Management of hematological, endocrine and metabolic complications after TBI and SCI often requires a multi-disciplinary team. In TBI or dual-diagnosis patients with cognitive and communication deficits, it can be challenging to gather information regarding symptoms. Additionally, individuals with SCI may lack typical signs and symptoms due to sensory impairment. Regular and accurate documentation of symptoms and physical findings is crucial in caring for patients with neurologic injury.

    Rehabilitation Management and Treatments

    Available or current treatment guidelines

    Treatment for the various conditions listed are as follows:

    • Osteoporosis: Daily vitamin D (cholecalciferol 1,000-2,000 IU daily) and calcium (1,000-1,200mg daily) supplementation is recommended for individuals with SCI to protect against bone loss. Specific dosing may vary if patients have hypovitaminosis D or hypercalcemia. Weight bearing with a standing frame or electrical stimulation may help prevent bone loss, but the frequency and duration needed is often impractical for patients. Oral bisphosphonate antiresorptive therapy (alendronate, zoledronic acid, denosumab) can be used to prevent secondary bone mineral loss if aligned with the patient’s goals.26
    • Renal Calculi due to Hypercalcemia: IV fluids (Acute management), dietary modifications tailored to each individual patient depending on most likely cause of stone formation (uric acid stones, struvite stones, etc.).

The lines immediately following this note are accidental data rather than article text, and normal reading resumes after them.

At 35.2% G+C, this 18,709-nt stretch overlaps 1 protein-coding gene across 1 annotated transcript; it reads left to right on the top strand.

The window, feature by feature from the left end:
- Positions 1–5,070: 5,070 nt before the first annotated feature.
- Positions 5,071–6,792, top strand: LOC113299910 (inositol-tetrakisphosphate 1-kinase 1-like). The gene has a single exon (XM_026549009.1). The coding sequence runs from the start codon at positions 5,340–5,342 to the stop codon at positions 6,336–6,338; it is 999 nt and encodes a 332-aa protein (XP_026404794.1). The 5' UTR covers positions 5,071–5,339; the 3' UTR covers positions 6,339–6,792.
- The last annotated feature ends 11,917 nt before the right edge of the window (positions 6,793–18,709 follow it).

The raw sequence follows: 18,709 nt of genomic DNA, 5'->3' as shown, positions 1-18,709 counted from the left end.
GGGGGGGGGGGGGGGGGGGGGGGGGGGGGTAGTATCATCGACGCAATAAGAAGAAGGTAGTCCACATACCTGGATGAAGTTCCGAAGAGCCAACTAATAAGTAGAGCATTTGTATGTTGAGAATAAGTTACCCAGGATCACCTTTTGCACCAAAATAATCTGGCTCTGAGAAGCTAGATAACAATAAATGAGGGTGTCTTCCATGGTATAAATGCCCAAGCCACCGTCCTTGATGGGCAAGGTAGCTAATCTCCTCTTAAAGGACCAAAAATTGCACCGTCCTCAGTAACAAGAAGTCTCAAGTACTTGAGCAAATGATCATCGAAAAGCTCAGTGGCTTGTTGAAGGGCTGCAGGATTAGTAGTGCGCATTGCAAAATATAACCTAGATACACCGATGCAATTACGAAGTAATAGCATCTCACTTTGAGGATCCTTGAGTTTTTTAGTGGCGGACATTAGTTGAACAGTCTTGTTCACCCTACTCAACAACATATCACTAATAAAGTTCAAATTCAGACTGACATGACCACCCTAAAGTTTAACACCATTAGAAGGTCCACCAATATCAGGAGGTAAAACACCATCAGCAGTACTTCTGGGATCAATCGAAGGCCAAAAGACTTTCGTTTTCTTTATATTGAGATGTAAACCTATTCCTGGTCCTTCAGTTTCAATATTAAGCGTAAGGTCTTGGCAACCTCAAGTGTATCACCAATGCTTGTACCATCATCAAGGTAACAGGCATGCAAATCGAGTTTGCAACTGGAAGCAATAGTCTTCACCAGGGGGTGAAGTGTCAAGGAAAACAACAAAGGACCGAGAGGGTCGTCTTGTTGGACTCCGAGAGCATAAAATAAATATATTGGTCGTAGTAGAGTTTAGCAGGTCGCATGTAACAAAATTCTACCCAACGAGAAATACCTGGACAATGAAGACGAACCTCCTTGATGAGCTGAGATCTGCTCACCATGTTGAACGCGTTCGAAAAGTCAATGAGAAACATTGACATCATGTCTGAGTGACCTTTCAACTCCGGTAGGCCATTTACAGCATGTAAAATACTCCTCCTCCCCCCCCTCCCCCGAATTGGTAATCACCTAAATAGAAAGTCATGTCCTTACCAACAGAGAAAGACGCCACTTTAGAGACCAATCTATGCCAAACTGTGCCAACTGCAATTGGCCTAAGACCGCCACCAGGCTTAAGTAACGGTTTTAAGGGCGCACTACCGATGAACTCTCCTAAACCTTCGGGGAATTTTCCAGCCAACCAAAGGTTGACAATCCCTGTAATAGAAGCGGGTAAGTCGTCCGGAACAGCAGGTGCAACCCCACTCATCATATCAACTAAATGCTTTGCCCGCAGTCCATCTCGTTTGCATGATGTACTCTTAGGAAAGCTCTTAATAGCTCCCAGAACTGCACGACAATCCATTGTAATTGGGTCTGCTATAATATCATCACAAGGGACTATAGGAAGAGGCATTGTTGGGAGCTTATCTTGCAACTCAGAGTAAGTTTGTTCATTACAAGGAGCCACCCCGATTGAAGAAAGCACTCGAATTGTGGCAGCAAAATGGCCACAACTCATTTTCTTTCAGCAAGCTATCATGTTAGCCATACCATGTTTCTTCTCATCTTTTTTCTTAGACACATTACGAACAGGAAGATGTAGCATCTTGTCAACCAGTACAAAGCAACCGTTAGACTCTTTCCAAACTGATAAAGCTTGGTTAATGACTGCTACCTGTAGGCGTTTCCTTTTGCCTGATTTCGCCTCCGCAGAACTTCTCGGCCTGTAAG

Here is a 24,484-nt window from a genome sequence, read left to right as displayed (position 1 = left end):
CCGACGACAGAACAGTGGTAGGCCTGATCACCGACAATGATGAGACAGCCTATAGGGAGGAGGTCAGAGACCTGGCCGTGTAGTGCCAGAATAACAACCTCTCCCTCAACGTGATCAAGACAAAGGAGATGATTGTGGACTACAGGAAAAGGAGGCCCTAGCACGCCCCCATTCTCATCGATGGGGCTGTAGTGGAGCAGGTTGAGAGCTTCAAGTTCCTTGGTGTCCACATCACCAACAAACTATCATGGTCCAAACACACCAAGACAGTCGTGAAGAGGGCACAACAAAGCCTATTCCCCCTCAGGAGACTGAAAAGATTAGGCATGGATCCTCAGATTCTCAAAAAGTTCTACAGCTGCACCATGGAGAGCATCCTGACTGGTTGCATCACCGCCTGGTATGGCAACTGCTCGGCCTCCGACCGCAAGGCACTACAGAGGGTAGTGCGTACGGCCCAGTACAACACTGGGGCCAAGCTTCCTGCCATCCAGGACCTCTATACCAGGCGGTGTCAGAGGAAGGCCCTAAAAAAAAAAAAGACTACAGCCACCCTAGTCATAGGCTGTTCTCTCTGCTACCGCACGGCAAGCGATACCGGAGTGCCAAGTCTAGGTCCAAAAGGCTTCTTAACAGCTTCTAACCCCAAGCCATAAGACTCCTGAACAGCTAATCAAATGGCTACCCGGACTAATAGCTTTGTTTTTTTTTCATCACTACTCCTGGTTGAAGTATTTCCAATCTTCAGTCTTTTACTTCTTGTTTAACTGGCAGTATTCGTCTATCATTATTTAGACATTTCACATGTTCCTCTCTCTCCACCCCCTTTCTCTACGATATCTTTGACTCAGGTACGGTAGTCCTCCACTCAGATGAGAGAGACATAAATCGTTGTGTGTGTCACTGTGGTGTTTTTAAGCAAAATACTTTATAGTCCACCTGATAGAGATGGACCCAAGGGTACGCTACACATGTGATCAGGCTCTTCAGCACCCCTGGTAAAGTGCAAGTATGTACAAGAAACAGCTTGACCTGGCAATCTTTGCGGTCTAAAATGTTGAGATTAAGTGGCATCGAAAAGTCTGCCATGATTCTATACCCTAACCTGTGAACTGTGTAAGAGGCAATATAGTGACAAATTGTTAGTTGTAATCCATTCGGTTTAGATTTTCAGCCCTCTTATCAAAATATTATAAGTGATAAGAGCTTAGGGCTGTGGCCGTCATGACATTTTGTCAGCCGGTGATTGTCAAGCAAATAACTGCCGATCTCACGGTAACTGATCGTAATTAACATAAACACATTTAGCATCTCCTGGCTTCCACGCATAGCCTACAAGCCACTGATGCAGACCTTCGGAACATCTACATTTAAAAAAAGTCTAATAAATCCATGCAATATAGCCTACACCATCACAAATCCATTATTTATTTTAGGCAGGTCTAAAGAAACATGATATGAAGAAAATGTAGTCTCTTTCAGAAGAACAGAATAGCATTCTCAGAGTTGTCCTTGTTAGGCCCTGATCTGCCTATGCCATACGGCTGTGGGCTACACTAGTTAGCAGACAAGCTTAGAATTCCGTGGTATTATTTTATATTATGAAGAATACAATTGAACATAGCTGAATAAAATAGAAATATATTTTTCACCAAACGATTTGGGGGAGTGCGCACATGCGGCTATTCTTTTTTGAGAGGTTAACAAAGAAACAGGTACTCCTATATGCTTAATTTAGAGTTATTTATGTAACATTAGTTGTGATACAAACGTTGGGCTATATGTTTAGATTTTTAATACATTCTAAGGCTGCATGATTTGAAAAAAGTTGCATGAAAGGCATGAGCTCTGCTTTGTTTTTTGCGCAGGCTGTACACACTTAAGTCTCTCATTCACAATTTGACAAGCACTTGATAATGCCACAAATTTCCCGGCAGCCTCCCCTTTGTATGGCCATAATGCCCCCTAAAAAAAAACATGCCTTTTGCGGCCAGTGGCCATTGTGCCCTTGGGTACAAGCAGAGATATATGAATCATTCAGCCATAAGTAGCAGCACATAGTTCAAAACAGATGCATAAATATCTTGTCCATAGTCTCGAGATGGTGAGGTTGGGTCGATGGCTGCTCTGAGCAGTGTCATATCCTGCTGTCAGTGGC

• Diabetes Mellitus: Strict glucose monitoring. Oral agents (Metformin, Glipizide, etc.), Insulin therapy (particularly for patients with long-standing disease, poor response to oral medications or noncompliance). Diet and lifestyle modification27,28 When oral agents are used for SCI population, potential side effects of GI complications and volume depletion should be monitored closely.29
    • Anemia: Iron supplementation (if iron deficiency anemia) or treat underlying condition; B12 supplementation in Vitamin B12 deficiency.30
    • Adrenal insufficiency: if aldosterone deficit is present, then treat with fludrocortisone, hydrocortisone, dexamethasone, or prednisone
    • Hyperlipidemia: Diet and lifestyle modification. Statin therapy
    • Diabetes Insipidus (DI): Desmopressin in Central DI.